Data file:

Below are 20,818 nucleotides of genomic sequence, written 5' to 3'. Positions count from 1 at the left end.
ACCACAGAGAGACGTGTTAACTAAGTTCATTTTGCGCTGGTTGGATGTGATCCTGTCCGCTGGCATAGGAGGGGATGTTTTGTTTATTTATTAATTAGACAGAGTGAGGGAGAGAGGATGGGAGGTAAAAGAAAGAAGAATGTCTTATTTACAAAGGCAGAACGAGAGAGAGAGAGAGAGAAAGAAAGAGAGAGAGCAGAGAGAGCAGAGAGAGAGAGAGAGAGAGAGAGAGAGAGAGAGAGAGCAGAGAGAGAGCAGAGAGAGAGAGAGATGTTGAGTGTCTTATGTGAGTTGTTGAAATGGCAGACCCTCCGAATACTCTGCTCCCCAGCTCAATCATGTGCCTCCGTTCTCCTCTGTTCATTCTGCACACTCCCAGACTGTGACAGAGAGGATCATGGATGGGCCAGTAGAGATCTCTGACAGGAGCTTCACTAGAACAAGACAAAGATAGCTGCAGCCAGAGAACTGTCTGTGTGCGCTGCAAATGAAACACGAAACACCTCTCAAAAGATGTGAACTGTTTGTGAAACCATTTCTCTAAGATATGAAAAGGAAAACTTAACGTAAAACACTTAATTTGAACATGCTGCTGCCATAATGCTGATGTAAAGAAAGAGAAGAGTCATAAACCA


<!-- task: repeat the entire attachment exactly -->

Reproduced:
Below are 20,818 nucleotides of genomic sequence, written 5' to 3'. Positions count from 1 at the left end.
ACCACAGAGAGACGTGTTAACTAAGTTCATTTTGCGCTGGTTGGATGTGATCCTGTCCGCTGGCATAGGAGGGGATGTTTTGTTTATTTATTAATTAGACAGAGTGAGGGAGAGAGGATGGGAGGTAAAAGAAAGAAGAATGTCTTATTTACAAAGGCAGAACGAGAGAGAGAGAGAGAGAAAGAAAGAGAGAGAGCAGAGAGAGCAGAGAGAGAGAGAGAGAGAGAGAGAGAGAGAGAGAGAGCAGAGAGAGAGCAGAGAGAGAGAGAGATGTTGAGTGTCTTATGTGAGTTGTTGAAATGGCAGACCCTCCGAATACTCTGCTCCCCAGCTCAATCATGTGCCTCCGTTCTCCTCTGTTCATTCTGCACACTCCCAGACTGTGACAGAGAGGATCATGGATGGGCCAGTAGAGATCTCTGACAGGAGCTTCACTAGAACAAGACAAAGATAGCTGCAGCCAGAGAACTGTCTGTGTGCGCTGCAAATGAAACACGAAACACCTCTCAAAAGATGTGAACTGTTTGTGAAACCATTTCTCTAAGATATGAAAAGGAAAACTTAACGTAAAACACTTAATTTGAACATGCTGCTGCCATAATGCTGATGTAAAGAAAGAGAAGAGTCATAAACCA